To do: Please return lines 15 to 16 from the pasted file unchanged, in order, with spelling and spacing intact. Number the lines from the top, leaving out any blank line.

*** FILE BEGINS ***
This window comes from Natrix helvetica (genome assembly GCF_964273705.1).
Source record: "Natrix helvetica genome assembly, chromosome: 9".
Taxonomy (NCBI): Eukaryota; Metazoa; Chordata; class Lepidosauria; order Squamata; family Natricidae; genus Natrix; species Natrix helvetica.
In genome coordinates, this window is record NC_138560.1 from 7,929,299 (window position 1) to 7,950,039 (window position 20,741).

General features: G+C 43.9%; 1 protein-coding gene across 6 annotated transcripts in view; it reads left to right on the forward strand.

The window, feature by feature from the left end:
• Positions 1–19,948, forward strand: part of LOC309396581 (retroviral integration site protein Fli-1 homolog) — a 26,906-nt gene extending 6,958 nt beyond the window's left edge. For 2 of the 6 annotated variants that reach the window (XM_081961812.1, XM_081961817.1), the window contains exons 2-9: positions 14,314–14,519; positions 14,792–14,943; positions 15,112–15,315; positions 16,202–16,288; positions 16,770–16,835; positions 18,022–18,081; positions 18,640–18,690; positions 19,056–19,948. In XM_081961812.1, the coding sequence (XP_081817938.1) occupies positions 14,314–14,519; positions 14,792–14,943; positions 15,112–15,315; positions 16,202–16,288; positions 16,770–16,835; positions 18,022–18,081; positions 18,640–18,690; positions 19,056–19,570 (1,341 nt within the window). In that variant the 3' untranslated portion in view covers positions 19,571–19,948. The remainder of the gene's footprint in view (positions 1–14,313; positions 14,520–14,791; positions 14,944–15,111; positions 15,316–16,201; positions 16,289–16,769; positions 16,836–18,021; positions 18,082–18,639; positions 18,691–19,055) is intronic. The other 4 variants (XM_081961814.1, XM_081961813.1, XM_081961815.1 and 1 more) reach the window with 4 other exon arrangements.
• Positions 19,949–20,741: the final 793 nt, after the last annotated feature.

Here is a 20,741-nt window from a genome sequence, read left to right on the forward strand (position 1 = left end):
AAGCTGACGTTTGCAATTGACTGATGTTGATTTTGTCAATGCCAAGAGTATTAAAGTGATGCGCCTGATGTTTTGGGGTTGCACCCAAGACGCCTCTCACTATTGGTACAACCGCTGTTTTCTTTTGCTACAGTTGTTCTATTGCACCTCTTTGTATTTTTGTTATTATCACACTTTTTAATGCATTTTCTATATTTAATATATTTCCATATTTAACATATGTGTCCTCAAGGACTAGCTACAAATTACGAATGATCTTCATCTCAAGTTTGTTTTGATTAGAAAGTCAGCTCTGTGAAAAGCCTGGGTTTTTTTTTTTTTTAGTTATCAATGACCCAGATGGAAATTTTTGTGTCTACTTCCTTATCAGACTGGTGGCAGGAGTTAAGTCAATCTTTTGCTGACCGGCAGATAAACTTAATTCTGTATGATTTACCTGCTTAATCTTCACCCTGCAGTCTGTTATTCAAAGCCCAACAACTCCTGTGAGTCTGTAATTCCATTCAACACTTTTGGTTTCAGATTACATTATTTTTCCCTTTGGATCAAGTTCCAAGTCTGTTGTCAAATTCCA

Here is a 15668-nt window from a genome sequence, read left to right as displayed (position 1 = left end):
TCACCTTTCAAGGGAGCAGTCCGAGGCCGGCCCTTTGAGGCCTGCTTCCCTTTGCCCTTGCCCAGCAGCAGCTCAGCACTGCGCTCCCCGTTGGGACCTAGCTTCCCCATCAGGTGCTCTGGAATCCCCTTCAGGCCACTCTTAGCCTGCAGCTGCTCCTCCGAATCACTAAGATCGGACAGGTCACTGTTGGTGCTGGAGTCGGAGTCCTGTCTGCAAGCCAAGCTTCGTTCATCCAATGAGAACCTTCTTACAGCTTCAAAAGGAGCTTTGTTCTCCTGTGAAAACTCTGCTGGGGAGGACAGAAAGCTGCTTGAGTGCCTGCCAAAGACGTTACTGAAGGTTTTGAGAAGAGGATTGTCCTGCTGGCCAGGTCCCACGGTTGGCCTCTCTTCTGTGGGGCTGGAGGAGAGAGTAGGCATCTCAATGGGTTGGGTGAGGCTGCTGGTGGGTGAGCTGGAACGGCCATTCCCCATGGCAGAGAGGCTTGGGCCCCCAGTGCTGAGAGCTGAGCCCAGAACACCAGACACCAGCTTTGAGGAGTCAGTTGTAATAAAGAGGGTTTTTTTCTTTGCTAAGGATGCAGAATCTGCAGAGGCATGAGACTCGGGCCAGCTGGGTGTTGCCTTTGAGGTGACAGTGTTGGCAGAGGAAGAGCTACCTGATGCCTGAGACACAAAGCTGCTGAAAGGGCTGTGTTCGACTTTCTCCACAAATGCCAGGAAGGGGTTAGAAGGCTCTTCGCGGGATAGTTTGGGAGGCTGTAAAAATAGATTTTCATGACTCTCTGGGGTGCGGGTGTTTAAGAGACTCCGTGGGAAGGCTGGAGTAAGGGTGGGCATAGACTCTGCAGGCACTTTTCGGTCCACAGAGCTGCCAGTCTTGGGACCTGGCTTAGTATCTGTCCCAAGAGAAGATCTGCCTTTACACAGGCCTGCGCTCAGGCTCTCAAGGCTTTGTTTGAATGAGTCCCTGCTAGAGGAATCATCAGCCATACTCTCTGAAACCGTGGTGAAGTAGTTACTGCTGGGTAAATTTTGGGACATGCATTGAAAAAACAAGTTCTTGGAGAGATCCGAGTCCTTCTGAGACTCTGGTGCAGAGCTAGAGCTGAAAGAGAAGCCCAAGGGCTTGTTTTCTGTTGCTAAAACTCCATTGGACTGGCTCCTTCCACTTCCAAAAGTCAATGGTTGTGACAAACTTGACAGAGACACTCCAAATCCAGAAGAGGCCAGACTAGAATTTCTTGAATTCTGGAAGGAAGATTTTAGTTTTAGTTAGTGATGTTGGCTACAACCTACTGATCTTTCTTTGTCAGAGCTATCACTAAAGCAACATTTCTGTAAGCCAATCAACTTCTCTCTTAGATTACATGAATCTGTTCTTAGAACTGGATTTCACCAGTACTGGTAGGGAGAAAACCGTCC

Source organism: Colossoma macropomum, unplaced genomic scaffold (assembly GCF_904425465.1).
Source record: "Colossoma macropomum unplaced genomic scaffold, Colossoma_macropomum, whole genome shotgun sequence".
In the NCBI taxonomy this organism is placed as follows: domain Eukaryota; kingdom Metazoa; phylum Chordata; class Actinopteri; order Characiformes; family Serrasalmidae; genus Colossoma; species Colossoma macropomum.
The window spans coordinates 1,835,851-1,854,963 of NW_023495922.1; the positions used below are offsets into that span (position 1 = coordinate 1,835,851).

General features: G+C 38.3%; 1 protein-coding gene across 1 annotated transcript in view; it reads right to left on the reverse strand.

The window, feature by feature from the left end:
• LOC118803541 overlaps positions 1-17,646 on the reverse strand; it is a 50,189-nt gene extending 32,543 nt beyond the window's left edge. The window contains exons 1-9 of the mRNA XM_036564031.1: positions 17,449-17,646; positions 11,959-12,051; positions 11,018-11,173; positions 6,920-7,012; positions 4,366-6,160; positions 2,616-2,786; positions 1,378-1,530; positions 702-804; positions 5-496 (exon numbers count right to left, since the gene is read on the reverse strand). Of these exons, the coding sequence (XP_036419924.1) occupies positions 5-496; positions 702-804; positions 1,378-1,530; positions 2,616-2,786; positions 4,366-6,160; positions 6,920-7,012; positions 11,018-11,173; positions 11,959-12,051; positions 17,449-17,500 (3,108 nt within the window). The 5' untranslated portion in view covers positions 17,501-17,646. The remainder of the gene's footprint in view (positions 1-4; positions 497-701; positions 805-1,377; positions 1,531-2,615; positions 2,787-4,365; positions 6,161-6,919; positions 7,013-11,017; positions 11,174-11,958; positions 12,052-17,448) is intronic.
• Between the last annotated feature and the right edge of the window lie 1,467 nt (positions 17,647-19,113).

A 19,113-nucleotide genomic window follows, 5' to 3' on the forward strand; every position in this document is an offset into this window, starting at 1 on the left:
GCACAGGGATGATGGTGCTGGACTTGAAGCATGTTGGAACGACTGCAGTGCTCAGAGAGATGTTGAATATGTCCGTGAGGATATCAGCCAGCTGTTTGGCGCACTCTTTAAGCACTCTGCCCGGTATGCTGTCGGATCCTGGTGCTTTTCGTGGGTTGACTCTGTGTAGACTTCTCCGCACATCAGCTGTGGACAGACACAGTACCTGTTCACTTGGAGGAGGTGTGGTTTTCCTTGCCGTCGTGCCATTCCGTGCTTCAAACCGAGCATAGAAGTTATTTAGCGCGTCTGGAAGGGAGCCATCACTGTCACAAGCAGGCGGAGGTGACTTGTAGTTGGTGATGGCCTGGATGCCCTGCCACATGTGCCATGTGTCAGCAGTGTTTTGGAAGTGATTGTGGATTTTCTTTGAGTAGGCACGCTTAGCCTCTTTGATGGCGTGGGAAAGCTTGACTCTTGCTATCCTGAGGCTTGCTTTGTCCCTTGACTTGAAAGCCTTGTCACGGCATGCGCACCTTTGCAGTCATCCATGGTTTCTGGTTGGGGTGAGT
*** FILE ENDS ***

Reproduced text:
In the NCBI taxonomy this organism is placed as follows: domain Eukaryota; kingdom Metazoa; phylum Chordata; class Actinopteri; order Characiformes; family Serrasalmidae; genus Colossoma; species Colossoma macropomum.
The window spans coordinates 1,835,851-1,854,963 of NW_023495922.1; the positions used below are offsets into that span (position 1 = coordinate 1,835,851).